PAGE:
# Hypsochromic shift

Hypsochromic shift (from ancient Greek ὕψος (upsos) "height"; and χρῶμα chrōma, "color") is a change of spectral band position in the absorption, reflectance, transmittance, or emission spectrum of a molecule to a shorter wavelength (higher frequency). Because the blue color in the visible spectrum has a shorter wavelength than most other colors, this effect is also commonly called a blue shift.

This can occur because of a change in environmental conditions: for example, a change in solvent polarity will result in solvatochromism. A series of structurally related molecules in a substitution series can also show a hypsochromic shift. Hypsochromic shift is a phenomenon seen in molecular spectra, not atomic spectra - it is thus more common to speak of the movement of the peaks in the spectrum rather than lines.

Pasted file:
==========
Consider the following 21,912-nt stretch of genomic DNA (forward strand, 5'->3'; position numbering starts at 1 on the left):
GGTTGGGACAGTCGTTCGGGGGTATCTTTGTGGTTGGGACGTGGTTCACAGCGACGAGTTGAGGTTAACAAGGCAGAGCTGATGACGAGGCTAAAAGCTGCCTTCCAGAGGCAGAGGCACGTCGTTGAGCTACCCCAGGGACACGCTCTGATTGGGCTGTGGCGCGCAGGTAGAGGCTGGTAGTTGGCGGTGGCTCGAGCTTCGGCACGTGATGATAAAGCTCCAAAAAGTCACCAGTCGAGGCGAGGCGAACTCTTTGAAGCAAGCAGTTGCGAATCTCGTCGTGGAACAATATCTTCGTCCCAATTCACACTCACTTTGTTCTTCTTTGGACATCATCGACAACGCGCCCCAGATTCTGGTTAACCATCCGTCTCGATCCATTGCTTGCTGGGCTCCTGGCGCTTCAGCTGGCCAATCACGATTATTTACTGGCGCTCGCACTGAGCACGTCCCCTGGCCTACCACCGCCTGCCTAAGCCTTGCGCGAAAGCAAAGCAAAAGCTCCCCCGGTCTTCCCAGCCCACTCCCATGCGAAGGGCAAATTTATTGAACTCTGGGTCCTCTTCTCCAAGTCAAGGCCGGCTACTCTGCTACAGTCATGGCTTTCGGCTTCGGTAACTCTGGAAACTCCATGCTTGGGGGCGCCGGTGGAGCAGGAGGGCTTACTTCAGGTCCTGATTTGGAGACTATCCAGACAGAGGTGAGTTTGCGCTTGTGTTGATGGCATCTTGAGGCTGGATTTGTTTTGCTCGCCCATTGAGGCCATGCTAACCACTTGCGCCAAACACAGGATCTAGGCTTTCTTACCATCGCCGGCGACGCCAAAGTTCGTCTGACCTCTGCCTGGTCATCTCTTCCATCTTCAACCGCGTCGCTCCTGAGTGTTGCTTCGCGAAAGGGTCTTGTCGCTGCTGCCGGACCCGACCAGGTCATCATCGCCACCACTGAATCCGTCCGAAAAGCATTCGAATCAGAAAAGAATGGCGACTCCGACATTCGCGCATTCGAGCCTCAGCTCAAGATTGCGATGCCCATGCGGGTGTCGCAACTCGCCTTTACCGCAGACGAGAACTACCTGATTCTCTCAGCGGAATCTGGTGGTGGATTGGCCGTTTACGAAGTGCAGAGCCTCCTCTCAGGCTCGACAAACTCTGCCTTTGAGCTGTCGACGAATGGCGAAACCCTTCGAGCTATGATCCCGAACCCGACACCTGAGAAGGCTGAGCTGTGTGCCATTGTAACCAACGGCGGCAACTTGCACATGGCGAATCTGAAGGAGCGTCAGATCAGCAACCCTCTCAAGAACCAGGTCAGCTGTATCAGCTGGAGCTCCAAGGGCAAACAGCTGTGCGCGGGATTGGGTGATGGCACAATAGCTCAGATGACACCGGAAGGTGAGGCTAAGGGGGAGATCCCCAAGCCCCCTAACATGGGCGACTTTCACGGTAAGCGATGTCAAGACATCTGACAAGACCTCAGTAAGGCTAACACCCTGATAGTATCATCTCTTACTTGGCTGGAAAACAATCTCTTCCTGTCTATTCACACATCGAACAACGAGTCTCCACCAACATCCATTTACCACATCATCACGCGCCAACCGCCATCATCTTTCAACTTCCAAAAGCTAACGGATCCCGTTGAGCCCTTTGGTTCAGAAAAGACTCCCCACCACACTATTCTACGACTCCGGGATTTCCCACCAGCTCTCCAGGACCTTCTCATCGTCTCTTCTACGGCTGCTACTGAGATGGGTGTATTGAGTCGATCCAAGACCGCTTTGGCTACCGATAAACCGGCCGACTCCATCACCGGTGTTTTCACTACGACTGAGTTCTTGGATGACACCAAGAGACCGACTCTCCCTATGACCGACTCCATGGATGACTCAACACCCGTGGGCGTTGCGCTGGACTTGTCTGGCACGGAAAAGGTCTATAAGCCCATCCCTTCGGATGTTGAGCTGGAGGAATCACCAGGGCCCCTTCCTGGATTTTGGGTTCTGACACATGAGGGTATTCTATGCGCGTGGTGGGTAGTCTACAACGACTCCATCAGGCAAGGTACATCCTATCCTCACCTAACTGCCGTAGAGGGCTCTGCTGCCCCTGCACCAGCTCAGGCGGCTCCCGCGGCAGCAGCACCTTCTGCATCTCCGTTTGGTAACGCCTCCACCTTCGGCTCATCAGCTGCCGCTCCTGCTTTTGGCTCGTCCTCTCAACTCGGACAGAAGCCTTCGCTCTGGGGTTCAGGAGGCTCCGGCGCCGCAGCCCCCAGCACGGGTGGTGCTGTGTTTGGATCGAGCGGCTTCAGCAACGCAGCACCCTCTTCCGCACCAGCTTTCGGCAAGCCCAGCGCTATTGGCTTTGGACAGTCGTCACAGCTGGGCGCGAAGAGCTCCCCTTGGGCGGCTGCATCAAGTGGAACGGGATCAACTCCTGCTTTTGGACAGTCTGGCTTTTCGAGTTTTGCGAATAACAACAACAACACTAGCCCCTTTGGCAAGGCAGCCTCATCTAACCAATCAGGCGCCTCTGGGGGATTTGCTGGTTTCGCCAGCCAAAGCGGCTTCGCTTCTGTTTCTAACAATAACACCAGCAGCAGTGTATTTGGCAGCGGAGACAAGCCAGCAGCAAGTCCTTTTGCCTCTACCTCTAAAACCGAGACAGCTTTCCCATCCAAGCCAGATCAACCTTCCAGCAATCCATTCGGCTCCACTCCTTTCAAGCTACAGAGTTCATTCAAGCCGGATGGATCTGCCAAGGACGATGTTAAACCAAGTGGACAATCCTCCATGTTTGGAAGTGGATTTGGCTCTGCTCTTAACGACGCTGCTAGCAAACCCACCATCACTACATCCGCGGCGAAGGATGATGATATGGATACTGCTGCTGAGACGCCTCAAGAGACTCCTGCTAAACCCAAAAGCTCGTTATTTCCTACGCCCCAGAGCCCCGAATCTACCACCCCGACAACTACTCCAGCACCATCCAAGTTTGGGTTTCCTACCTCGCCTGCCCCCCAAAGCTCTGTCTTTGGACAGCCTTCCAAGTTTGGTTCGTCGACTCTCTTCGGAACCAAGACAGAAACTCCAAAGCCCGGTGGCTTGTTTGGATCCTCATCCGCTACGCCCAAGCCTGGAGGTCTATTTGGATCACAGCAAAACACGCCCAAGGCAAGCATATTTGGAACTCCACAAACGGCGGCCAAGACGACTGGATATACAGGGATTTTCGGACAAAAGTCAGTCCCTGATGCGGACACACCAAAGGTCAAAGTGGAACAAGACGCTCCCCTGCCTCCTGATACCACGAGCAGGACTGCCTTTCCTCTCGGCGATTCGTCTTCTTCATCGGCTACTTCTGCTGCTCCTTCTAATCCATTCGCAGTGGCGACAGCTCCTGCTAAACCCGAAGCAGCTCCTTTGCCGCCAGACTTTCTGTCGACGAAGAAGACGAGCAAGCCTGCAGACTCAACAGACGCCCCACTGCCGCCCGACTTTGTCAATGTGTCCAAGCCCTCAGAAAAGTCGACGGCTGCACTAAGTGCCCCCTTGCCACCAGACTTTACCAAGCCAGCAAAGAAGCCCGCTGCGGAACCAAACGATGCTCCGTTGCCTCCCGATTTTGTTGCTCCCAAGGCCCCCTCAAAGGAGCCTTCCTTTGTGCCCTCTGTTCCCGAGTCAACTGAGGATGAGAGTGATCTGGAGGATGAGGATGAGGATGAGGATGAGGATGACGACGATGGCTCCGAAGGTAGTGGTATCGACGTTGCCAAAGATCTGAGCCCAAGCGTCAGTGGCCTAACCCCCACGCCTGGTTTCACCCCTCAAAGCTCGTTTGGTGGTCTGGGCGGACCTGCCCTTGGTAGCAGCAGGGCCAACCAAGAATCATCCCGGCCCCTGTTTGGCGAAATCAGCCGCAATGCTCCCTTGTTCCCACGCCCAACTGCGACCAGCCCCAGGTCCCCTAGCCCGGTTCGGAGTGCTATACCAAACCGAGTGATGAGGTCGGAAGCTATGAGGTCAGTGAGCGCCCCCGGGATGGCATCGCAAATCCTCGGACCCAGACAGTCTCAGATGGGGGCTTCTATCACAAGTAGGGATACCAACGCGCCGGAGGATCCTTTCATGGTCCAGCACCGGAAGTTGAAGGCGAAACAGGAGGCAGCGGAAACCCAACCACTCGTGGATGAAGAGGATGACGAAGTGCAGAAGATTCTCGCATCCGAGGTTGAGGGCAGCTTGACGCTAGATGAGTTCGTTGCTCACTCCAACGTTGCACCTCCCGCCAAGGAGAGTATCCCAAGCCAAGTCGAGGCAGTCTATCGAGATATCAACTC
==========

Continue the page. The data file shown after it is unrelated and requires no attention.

${\displaystyle \Delta \lambda =\lambda _{\mathrm {observed} }^{\mathrm {state1} }-\lambda _{\mathrm {observed} }^{\mathrm {state2} }}$ where ${\displaystyle \lambda }$ is the wavelength of the spectral peak of interest and ${\displaystyle \lambda _{\mathrm {observed} }^{\mathrm {state1} }>\lambda _{\mathrm {observed} }^{\mathrm {state2} }}$

For example, β-acylpyrrole will show a hypsochromic shift of 30-40 nm in comparison with α-acylpyrroles.